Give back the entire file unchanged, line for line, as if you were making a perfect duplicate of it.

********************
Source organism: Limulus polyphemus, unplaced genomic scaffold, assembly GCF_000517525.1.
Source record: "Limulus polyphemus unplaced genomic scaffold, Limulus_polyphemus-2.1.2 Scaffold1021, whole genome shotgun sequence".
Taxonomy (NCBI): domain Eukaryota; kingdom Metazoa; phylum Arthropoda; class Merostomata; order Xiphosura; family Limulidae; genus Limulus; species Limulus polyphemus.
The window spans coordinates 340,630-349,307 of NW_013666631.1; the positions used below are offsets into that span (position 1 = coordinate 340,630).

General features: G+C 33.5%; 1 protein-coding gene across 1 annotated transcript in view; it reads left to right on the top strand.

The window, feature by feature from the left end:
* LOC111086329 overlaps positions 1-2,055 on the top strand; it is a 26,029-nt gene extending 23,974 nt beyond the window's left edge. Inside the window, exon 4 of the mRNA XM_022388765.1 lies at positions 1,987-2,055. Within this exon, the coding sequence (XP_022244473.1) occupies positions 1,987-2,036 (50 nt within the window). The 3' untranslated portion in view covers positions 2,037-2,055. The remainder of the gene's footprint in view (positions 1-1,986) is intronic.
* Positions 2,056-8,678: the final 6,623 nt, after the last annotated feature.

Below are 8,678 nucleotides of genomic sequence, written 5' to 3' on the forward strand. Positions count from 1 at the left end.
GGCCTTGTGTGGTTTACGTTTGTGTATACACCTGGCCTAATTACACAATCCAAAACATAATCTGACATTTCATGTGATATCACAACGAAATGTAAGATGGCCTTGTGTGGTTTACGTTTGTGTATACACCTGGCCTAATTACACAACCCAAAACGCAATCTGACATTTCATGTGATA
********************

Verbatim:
Source organism: Limulus polyphemus, unplaced genomic scaffold, assembly GCF_000517525.1.
Source record: "Limulus polyphemus unplaced genomic scaffold, Limulus_polyphemus-2.1.2 Scaffold1021, whole genome shotgun sequence".
Taxonomy (NCBI): domain Eukaryota; kingdom Metazoa; phylum Arthropoda; class Merostomata; order Xiphosura; family Limulidae; genus Limulus; species Limulus polyphemus.
The window spans coordinates 340,630-349,307 of NW_013666631.1; the positions used below are offsets into that span (position 1 = coordinate 340,630).

General features: G+C 33.5%; 1 protein-coding gene across 1 annotated transcript in view; it reads left to right on the top strand.

The window, feature by feature from the left end:
* LOC111086329 overlaps positions 1-2,055 on the top strand; it is a 26,029-nt gene extending 23,974 nt beyond the window's left edge. Inside the window, exon 4 of the mRNA XM_022388765.1 lies at positions 1,987-2,055. Within this exon, the coding sequence (XP_022244473.1) occupies positions 1,987-2,036 (50 nt within the window). The 3' untranslated portion in view covers positions 2,037-2,055. The remainder of the gene's footprint in view (positions 1-1,986) is intronic.
* Positions 2,056-8,678: the final 6,623 nt, after the last annotated feature.

Below are 8,678 nucleotides of genomic sequence, written 5' to 3' on the forward strand. Positions count from 1 at the left end.
GGCCTTGTGTGGTTTACGTTTGTGTATACACCTGGCCTAATTACACAATCCAAAACATAATCTGACATTTCATGTGATATCACAACGAAATGTAAGATGGCCTTGTGTGGTTTACGTTTGTGTATACACCTGGCCTAATTACACAACCCAAAACGCAATCTGACATTTCATGTGATA